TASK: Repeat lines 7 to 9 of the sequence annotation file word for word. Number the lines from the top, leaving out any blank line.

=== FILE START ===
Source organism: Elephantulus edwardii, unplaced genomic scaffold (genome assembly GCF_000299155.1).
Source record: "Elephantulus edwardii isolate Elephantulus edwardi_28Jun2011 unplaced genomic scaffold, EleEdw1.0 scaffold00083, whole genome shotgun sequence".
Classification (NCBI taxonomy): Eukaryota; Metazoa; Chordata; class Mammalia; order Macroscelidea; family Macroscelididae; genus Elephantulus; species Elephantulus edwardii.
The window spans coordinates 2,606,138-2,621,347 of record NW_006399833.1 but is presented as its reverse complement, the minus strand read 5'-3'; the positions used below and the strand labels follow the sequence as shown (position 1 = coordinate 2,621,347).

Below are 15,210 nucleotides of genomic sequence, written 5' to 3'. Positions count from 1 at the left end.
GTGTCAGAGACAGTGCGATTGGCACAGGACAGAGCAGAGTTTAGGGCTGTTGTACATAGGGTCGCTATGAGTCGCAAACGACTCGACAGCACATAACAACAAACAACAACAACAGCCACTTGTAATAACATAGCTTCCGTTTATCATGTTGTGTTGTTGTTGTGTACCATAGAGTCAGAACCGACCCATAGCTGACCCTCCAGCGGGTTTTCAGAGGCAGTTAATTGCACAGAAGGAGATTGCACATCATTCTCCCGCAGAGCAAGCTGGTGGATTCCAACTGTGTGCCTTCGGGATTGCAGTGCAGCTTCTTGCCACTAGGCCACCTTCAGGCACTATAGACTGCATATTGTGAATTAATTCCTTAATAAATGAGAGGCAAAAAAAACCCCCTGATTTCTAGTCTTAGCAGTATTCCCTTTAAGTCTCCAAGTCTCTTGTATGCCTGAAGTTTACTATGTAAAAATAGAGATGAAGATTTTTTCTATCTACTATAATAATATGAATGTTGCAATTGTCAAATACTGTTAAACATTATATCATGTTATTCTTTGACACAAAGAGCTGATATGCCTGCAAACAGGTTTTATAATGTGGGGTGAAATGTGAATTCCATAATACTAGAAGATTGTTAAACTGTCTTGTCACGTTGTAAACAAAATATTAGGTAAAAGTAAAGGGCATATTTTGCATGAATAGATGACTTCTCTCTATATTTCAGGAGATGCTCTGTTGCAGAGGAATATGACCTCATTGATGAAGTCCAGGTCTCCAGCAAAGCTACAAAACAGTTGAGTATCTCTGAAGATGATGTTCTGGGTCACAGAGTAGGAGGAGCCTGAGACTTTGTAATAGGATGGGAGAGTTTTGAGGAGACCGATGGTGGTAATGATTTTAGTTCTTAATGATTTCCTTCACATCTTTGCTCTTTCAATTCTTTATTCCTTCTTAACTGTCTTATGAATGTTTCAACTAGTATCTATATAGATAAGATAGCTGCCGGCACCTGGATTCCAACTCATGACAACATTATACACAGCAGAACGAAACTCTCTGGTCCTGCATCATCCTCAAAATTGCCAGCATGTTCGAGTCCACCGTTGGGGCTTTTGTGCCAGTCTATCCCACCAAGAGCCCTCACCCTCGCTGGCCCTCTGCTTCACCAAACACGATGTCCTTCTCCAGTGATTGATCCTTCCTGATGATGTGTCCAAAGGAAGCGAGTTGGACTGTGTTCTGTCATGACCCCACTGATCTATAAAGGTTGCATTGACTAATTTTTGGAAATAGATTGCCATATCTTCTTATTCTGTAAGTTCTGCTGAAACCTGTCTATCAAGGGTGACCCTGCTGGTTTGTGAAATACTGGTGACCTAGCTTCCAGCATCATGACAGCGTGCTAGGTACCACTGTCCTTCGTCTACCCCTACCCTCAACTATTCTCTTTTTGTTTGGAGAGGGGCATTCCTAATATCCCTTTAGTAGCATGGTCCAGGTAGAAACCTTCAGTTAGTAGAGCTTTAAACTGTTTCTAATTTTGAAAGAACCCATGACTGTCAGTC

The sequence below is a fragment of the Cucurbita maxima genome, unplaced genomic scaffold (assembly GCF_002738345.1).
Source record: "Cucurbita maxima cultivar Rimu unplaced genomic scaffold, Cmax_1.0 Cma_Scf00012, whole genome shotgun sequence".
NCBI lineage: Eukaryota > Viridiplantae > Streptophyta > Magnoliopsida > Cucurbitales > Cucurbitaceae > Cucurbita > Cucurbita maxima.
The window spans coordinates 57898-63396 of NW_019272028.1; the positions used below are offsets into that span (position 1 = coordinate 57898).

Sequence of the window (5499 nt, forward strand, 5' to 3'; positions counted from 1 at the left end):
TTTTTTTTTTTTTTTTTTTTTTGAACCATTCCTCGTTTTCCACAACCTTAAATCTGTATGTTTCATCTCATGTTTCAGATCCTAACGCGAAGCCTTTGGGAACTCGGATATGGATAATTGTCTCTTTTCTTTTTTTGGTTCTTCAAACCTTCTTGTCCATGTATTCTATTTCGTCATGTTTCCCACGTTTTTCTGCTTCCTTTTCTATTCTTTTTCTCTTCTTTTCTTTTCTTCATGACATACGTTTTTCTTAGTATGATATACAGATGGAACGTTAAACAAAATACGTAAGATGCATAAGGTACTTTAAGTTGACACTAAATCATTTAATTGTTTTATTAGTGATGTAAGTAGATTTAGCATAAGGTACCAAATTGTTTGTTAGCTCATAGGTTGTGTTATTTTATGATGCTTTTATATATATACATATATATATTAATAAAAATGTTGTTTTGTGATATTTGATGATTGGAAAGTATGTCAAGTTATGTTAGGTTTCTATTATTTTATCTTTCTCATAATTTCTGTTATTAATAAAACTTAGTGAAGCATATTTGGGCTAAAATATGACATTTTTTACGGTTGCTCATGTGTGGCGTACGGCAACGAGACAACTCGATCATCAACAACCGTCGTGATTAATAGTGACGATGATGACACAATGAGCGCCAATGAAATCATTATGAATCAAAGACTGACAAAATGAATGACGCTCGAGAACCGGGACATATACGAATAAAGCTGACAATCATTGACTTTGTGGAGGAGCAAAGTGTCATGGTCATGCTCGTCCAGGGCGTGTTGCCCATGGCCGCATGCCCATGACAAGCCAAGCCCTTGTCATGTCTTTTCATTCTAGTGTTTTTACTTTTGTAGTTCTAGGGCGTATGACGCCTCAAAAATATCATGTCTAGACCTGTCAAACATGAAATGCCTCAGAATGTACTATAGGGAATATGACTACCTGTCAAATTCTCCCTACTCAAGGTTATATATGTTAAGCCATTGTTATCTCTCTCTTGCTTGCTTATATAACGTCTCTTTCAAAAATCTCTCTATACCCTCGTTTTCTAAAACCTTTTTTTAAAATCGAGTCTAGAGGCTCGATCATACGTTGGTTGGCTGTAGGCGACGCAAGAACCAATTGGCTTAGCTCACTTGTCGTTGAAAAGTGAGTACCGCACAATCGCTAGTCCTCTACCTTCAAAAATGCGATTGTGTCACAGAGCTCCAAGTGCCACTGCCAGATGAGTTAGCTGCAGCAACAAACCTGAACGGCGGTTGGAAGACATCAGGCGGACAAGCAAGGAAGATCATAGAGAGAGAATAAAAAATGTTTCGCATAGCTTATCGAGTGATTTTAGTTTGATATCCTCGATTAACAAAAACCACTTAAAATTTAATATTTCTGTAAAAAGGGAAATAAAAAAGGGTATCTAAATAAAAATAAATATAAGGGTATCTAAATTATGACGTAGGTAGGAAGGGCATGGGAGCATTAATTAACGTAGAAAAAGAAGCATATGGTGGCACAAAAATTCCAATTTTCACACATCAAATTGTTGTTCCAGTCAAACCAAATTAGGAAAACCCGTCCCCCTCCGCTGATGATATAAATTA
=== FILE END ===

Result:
The sequence below is a fragment of the Cucurbita maxima genome, unplaced genomic scaffold (assembly GCF_002738345.1).
Source record: "Cucurbita maxima cultivar Rimu unplaced genomic scaffold, Cmax_1.0 Cma_Scf00012, whole genome shotgun sequence".
NCBI lineage: Eukaryota > Viridiplantae > Streptophyta > Magnoliopsida > Cucurbitales > Cucurbitaceae > Cucurbita > Cucurbita maxima.